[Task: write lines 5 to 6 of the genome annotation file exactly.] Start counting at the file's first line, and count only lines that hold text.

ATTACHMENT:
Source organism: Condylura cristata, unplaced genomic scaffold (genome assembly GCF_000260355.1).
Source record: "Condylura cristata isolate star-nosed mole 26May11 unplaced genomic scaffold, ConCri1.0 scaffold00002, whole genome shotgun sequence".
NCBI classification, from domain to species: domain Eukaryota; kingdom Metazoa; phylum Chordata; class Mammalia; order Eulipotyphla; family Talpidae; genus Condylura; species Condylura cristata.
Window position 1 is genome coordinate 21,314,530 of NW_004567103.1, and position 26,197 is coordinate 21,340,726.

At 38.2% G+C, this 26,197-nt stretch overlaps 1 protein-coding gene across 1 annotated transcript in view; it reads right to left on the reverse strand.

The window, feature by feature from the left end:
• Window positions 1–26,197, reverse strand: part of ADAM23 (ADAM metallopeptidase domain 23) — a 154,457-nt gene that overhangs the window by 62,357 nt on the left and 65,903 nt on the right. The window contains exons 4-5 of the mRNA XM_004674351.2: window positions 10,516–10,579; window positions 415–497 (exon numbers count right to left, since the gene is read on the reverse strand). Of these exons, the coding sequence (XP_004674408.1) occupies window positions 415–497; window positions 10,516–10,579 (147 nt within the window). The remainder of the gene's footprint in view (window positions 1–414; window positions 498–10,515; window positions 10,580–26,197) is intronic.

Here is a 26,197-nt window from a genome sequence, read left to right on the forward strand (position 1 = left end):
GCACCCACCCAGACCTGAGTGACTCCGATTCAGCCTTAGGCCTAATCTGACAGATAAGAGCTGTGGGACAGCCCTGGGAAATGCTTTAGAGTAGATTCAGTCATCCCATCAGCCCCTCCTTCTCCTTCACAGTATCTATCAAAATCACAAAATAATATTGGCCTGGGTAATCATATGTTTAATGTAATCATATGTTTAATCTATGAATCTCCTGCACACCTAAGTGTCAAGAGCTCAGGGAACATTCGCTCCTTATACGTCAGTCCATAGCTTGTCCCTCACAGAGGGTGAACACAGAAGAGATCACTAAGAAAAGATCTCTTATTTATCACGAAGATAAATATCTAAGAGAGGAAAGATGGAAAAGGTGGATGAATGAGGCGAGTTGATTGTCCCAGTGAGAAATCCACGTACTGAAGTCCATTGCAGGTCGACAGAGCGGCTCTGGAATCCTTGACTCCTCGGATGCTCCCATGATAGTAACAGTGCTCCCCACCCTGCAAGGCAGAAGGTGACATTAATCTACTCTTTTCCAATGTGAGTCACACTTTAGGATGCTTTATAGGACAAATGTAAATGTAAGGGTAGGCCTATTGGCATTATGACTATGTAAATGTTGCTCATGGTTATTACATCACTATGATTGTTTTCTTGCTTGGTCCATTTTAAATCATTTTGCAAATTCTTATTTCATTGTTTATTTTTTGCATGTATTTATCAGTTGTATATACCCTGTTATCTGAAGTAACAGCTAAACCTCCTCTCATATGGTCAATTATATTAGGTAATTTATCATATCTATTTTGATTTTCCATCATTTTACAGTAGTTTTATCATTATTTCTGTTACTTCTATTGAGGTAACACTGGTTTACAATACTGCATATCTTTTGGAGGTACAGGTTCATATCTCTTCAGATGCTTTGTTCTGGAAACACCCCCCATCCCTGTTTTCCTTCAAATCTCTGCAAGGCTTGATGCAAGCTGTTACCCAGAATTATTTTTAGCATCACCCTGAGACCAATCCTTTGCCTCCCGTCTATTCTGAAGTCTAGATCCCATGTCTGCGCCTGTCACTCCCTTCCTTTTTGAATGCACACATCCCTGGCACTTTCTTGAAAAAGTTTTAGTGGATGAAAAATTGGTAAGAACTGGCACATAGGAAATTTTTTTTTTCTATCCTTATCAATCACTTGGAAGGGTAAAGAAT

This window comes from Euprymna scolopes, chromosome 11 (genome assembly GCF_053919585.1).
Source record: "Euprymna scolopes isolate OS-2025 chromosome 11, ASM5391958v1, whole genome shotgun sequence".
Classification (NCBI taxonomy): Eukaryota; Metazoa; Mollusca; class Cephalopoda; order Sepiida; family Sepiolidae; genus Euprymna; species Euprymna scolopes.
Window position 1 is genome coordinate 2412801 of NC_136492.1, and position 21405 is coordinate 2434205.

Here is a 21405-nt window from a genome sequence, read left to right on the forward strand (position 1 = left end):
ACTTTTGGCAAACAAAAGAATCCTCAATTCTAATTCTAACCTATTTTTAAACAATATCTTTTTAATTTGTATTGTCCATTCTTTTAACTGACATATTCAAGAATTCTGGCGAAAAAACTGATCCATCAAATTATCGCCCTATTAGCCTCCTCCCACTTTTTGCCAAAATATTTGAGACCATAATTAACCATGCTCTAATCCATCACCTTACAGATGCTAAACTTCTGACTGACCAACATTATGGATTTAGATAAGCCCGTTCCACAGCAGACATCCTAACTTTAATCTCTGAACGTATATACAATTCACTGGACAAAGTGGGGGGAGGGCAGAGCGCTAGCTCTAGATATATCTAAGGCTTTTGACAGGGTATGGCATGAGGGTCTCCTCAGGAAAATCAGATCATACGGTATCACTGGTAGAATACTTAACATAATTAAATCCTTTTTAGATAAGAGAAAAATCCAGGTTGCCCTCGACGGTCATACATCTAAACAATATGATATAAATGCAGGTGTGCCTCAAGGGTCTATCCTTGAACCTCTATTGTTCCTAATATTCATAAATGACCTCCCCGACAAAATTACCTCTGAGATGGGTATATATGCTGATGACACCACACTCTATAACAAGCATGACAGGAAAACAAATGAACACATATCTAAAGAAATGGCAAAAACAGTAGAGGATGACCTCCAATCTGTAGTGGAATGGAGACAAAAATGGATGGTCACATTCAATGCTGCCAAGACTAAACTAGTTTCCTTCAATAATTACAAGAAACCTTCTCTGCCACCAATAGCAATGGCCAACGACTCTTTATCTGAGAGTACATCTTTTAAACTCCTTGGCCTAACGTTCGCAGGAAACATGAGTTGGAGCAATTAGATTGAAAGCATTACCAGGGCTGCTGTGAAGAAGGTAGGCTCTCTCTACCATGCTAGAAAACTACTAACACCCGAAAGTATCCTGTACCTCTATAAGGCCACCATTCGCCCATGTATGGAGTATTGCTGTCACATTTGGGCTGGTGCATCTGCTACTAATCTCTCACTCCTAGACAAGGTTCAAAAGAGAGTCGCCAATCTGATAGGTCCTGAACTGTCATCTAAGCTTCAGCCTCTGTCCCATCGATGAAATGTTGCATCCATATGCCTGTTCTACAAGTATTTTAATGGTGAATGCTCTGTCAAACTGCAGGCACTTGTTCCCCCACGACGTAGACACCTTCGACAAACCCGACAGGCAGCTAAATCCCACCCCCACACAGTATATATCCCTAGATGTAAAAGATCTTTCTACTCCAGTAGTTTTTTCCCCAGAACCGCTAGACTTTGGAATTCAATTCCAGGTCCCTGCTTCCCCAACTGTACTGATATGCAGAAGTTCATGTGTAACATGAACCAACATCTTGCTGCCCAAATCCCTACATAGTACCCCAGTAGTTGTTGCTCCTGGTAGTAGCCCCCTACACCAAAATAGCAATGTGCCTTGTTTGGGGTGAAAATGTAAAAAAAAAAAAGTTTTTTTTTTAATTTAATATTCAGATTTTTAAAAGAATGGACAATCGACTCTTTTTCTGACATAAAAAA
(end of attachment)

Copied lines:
At 38.2% G+C, this 26,197-nt stretch overlaps 1 protein-coding gene across 1 annotated transcript in view; it reads right to left on the reverse strand.

The window, feature by feature from the left end: